Yulin Dog Meat Festival Begins In China – Barbaric Practice Of Butchering Dogs For Meat Is Still Legally Permitted In The Country

Despite widespread criticism and international opposition, the Yulin Dog Meat Festival has officially begun in southern China. The annual event involves butchering of thousands of dogs for human consumption.

The Yulin Dog Meat Festival has begun. During the festival, between 10,000 and 15,000 dogs are expected to be killed in some of the most inhumane ways for people to enjoy the meat. While the specifics vary each year, quite a few merchants and restaurants parade the dogs in cages on their way to the slaughterhouse. Thereafter, the dogs are cooked for eating by festival attendees and local residents, who reportedly take great pride in their work.

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According to the Humane Society International, thousands of dogs and cats will meet a terrifying end by being bludgeoned and beaten to death and then skinned. The gory spectacle plays out in front of other dogs and cats that are crammed together in tiny cages. These poor, defenseless creatures witness, in horror, the violent and brutal end that awaits them too.

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The Lychee and Dog Meat Festival sees people gathering in Yulin to sample dog meat hotpots, lychee fruits, and local liquor, reported BBC. Incidentally, the tradition of eating dog meat is about 500 years old. Countries like China, South Korea, and a few other South Asian regions have the tradition deeply rooted in local culture. Regional medical practitioners routinely recommend consumption of dog meat to strengthen immunity against the sweltering heat experienced in the summer months.

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While the practice of eating dog meat may be old, the Yulin Dog Meat Festival is a fairly new occurrence. It was started in 2010 by a group of local businessmen. Interestingly, many Chinese citizens find the practice barbaric and have joined the growing international community in opposing the practice of butchering dogs by the hundreds. According to state news agency Xinhua, 64 percent of Chinese people aged 16 to 50 would support a permanent end to the festival. Some 51.7 percent, including Yulin residents, wanted the dog meat trade banned completely, and 69.5 per cent said they have never eaten dog meat, reported SBS Australia.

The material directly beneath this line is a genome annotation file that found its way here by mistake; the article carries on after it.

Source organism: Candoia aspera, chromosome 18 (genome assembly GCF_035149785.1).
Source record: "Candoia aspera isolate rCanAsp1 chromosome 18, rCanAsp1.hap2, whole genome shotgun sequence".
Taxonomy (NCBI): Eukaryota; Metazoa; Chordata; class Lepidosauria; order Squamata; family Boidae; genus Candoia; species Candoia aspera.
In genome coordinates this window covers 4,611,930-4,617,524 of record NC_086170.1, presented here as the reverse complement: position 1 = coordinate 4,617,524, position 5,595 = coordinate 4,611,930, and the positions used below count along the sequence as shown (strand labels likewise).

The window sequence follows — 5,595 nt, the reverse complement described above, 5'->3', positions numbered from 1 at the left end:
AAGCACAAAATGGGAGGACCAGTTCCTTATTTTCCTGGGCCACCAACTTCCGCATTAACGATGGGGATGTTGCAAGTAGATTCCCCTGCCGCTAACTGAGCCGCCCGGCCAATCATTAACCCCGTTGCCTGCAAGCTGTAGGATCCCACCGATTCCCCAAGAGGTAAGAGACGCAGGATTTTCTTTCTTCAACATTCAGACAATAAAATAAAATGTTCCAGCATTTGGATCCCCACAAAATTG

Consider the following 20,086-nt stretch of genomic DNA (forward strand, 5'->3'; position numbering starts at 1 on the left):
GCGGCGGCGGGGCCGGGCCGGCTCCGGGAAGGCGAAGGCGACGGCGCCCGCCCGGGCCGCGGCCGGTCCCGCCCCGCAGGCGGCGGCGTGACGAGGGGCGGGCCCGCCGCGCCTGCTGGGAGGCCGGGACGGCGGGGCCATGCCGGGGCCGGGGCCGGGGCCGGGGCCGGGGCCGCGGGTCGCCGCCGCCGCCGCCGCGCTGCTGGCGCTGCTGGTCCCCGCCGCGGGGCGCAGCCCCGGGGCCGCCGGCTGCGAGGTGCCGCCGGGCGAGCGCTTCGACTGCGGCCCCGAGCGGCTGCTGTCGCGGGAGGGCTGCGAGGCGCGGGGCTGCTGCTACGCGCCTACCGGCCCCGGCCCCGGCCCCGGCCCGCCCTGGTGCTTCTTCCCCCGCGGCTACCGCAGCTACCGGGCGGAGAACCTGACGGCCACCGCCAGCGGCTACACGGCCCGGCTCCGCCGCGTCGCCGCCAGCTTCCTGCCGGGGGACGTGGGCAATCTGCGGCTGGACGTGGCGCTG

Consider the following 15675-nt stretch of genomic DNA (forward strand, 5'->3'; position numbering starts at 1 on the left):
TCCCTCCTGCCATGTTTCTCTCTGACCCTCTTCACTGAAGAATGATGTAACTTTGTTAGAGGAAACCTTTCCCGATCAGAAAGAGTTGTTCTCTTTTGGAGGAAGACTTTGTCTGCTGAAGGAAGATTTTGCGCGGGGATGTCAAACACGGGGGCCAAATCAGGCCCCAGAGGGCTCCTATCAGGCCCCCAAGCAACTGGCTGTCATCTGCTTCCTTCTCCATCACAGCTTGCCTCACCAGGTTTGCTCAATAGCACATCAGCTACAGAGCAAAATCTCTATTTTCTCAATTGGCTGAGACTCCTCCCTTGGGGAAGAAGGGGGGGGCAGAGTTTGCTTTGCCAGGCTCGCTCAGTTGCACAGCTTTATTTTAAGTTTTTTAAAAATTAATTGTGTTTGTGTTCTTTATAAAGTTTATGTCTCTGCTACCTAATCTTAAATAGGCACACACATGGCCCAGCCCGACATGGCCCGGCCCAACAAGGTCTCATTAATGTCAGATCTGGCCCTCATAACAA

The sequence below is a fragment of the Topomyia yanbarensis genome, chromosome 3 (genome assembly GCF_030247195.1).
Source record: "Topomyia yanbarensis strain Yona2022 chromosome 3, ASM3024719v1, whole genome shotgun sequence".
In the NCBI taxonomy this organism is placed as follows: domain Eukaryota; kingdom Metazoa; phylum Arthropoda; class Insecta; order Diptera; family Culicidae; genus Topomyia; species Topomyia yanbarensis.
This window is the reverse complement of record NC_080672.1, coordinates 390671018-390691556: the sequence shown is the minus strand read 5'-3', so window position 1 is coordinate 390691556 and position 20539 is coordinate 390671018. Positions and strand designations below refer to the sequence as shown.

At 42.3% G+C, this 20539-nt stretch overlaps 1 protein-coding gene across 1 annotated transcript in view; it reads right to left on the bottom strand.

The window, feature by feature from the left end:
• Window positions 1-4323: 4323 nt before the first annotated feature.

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Earlier this year, a petition created by Humane Society International and addressed to China’s president Xi Jinping, asking for the end of the festival where animals “suffer enormously,” garnered more than 11 million signatures. However, despite the overwhelming response, the London Chinese embassy rejected the petition and refused to act upon the same.

The locals insist that the dogs are killed in a humane manner. However, activists who are fighting an uphill battle to stop the practice of bringing in thousands of dogs in crammed cages by the truckload have a very different and sordid tale of unspoken horrors. The majority of dogs are transported over long distances and even denied food and water along the journey. Parched and starving, many animals die along the route. Needless to add, the inhumane storage also leads to diseases.

Meanwhile, the local government categorically distanced itself from the Yulin Dog Meat Festival in 2014, stating the annual event doesn’t have any official backing but is conducted by private businesses who wish to promote dog meat. However, the practice of selling dog meat for human consumption is very much legal in China. While exact figures are hard to come by, animal rights activists insist that close to 10 million dogs are killed each year for human consumption.

Fortunately, owing to the opposition, the response to this year’s Yulin Dog Meat Festival has been mild. Many restaurants in the area have started to slowly distance themselves from the festival. The muted response to the festival could be a sign it might wind-up in coming years, hope animal rights activists.

[Image via Humane Society International]